By Anthony Juliano
CTO & General Partner
It turns out that innovation is one of those funny words that gets tossed around a lot – especially in the world of technology. Let’s break it down a bit.
Many of you have heard me say it before, but my favorite description of innovation is the famous quote by Mark Twain “The definition of a classic is a book that everyone wants to have read, but nobody wants to read.” Innovation in the Enterprise is the same thing.
There are so many companies who create new functional groups that are “Innovation Programs” – but have already lost the battle to innovate by doing so. Innovation is a culture, it should be shared and rewarded – and yet it’s often considered outlandish or ‘too risky.’ In some cases, they may even seem “impossible” – when in reality (to quote the ever-wise Jean-Luc Picard) “Things are only impossible until they’re not!.”
I’ve heard arguments that innovation groups need to be clandestine and isolated from the rest of the organization so as not to poison their thinking – but I honestly think this is also misguided. Ideation is everyone’s job – good ideas come from the strangest places and day-to-day problems arise in every business at every level.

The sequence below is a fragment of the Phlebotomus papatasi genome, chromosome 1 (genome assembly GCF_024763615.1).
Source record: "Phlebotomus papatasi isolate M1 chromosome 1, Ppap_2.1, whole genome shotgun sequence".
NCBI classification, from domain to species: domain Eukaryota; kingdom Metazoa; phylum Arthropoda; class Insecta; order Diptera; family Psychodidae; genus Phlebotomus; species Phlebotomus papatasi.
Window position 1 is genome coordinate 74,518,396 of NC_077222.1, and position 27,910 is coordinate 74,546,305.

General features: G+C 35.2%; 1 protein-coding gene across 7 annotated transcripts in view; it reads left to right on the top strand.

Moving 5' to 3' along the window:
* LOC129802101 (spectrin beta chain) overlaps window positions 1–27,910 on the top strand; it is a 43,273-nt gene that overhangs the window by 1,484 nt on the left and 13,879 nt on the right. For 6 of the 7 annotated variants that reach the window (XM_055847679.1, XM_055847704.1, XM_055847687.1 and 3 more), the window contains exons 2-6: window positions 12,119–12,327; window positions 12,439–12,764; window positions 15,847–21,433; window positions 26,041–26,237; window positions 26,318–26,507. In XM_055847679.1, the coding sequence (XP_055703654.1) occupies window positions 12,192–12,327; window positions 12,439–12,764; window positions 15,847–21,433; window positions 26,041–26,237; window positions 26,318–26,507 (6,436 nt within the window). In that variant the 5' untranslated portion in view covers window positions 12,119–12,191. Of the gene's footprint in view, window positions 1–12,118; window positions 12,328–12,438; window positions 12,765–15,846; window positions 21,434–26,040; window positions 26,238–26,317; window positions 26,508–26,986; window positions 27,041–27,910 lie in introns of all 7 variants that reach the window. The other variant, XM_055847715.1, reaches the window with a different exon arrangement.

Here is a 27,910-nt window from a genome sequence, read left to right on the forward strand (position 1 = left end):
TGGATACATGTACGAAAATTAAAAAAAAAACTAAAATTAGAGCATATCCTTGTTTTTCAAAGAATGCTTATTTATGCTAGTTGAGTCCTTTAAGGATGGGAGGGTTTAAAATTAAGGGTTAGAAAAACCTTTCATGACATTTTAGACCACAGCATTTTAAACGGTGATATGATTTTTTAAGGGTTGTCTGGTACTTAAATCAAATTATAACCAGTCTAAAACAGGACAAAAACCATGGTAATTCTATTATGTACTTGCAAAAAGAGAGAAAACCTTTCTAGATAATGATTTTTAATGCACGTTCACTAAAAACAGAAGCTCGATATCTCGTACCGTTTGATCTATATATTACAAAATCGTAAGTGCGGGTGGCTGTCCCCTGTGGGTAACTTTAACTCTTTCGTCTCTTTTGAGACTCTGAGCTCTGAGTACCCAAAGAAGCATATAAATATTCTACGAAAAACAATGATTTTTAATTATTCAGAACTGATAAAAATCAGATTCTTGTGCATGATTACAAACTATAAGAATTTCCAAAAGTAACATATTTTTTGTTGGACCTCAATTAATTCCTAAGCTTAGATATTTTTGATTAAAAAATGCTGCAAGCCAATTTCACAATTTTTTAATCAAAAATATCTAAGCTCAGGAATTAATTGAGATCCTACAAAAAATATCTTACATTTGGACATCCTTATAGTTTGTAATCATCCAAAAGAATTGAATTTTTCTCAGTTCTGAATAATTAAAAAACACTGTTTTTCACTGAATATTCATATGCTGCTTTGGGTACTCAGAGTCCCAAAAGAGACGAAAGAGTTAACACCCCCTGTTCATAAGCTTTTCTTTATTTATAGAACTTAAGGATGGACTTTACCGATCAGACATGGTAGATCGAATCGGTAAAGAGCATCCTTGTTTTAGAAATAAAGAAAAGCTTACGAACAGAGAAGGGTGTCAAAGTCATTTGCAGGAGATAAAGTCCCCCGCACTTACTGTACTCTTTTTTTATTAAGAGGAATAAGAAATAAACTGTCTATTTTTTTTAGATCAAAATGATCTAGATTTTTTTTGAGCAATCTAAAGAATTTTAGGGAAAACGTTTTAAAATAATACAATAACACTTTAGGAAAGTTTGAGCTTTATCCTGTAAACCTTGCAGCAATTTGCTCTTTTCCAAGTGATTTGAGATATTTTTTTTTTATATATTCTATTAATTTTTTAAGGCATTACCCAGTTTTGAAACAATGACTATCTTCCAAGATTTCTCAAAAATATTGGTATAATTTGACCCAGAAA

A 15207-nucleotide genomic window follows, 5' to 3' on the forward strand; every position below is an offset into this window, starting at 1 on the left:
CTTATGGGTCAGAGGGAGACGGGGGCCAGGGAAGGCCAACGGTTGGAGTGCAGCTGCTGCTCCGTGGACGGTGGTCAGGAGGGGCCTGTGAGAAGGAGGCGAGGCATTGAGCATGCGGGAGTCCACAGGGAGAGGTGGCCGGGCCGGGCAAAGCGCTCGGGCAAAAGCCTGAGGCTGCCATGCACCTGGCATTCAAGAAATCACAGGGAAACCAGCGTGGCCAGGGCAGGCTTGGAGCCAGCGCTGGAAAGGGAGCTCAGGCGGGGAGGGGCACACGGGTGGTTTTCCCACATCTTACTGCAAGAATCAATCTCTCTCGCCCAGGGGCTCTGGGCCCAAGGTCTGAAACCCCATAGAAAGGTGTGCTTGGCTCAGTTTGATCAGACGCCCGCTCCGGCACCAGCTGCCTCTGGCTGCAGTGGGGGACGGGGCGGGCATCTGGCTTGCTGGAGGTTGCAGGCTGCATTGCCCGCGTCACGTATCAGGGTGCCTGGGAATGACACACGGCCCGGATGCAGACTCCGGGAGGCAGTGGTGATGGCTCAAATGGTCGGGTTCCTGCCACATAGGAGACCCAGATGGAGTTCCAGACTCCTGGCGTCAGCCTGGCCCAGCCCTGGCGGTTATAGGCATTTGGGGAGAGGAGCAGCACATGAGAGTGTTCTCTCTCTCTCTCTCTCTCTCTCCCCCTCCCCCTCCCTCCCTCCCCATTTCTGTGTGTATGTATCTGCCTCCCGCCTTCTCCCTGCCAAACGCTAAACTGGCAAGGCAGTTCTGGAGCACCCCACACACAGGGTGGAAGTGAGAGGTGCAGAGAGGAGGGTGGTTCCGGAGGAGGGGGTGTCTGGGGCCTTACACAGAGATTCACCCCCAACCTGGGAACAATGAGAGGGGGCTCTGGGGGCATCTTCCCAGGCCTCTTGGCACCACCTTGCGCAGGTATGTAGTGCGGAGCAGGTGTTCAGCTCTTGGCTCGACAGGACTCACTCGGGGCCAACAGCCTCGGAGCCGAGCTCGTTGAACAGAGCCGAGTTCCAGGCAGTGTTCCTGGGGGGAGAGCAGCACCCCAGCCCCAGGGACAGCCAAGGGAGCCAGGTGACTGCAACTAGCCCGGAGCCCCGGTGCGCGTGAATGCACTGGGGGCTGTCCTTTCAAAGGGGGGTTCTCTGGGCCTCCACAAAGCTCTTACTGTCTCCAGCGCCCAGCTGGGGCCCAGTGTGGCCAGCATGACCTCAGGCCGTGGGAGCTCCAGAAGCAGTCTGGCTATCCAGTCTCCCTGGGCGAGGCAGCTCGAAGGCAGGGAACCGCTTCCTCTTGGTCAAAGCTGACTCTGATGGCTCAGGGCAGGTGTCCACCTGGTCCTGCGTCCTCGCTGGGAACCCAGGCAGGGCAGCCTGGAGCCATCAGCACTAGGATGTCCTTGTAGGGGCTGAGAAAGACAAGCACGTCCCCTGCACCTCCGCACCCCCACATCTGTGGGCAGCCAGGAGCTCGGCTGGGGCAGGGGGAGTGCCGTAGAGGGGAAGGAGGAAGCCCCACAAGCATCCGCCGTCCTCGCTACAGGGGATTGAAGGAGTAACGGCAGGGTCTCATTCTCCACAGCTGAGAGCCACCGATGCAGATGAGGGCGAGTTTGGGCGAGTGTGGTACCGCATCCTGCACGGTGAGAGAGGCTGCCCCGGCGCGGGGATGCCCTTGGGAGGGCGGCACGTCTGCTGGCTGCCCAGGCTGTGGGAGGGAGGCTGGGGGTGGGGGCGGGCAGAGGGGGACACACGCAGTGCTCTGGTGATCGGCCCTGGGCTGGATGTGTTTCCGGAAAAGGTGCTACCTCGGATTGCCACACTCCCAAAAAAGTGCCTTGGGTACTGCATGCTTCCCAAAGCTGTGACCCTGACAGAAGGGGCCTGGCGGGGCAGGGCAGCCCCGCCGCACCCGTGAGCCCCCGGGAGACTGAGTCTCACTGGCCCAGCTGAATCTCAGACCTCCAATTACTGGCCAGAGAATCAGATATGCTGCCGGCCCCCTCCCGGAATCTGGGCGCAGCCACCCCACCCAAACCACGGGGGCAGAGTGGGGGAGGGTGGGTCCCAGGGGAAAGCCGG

What if your entire enterprise company were actually an innovation group? At least one of you would tell me that ‘nothing would ever get done’ or ‘too many cooks’ and another one of you would tell me ‘too many people would resist.’ And you’d both be right – the Google “20% time to new projects” wasn’t really an organized experiment and it was only incremental in nature.
So in fact, although innovation is a culture and ideation are everyone’s job – the truth is you need to be Strategic to make it all work. Innovation comes from inside and outside – building a culture of reward and acceptance for innovation while making sure the trains run on time is a really difficult job and ironically, it requires heavy-handed process and investment of time/money/effort. And at the end of it, you may not have the wins to show for it – but as one truly innovative CIO told me recently about a conversation with his CEO (who is part owner of a major baseball team) “no one bats a thousand – if you’re above .300 you’re doing great. Your record is well above 300.”
Not everyone has an appreciative management team to support them, but if you treat it like an 80/20 portfolio of investments (80% goes towards the consistent players and projects and 20% goes to startups / innovators / skunkworks projects / new product ideas that will put yourself out of business / etc), I don’t think there’s a single CEO who would fault you for that (and in most cases they’re clamoring for it!).
So at the end of the day, it’s building a funnel of both innovation supply and business demand, the CIO’s job is to do that equation for the sake of company’s future.